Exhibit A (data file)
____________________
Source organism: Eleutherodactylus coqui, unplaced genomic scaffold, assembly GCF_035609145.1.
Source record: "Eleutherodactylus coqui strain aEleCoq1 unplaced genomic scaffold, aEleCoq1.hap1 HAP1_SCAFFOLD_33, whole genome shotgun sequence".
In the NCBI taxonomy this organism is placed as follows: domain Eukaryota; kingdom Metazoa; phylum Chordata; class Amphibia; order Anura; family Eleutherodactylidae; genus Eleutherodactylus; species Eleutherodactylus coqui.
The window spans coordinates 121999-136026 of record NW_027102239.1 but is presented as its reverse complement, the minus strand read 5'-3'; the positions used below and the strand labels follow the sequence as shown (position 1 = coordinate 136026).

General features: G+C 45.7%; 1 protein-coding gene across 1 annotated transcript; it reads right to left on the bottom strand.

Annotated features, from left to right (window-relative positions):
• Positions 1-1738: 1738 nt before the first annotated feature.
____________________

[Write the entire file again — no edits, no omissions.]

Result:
Source organism: Eleutherodactylus coqui, unplaced genomic scaffold, assembly GCF_035609145.1.
Source record: "Eleutherodactylus coqui strain aEleCoq1 unplaced genomic scaffold, aEleCoq1.hap1 HAP1_SCAFFOLD_33, whole genome shotgun sequence".
In the NCBI taxonomy this organism is placed as follows: domain Eukaryota; kingdom Metazoa; phylum Chordata; class Amphibia; order Anura; family Eleutherodactylidae; genus Eleutherodactylus; species Eleutherodactylus coqui.
The window spans coordinates 121999-136026 of record NW_027102239.1 but is presented as its reverse complement, the minus strand read 5'-3'; the positions used below and the strand labels follow the sequence as shown (position 1 = coordinate 136026).

General features: G+C 45.7%; 1 protein-coding gene across 1 annotated transcript; it reads right to left on the bottom strand.

Annotated features, from left to right (window-relative positions):
• Positions 1-1738: 1738 nt before the first annotated feature.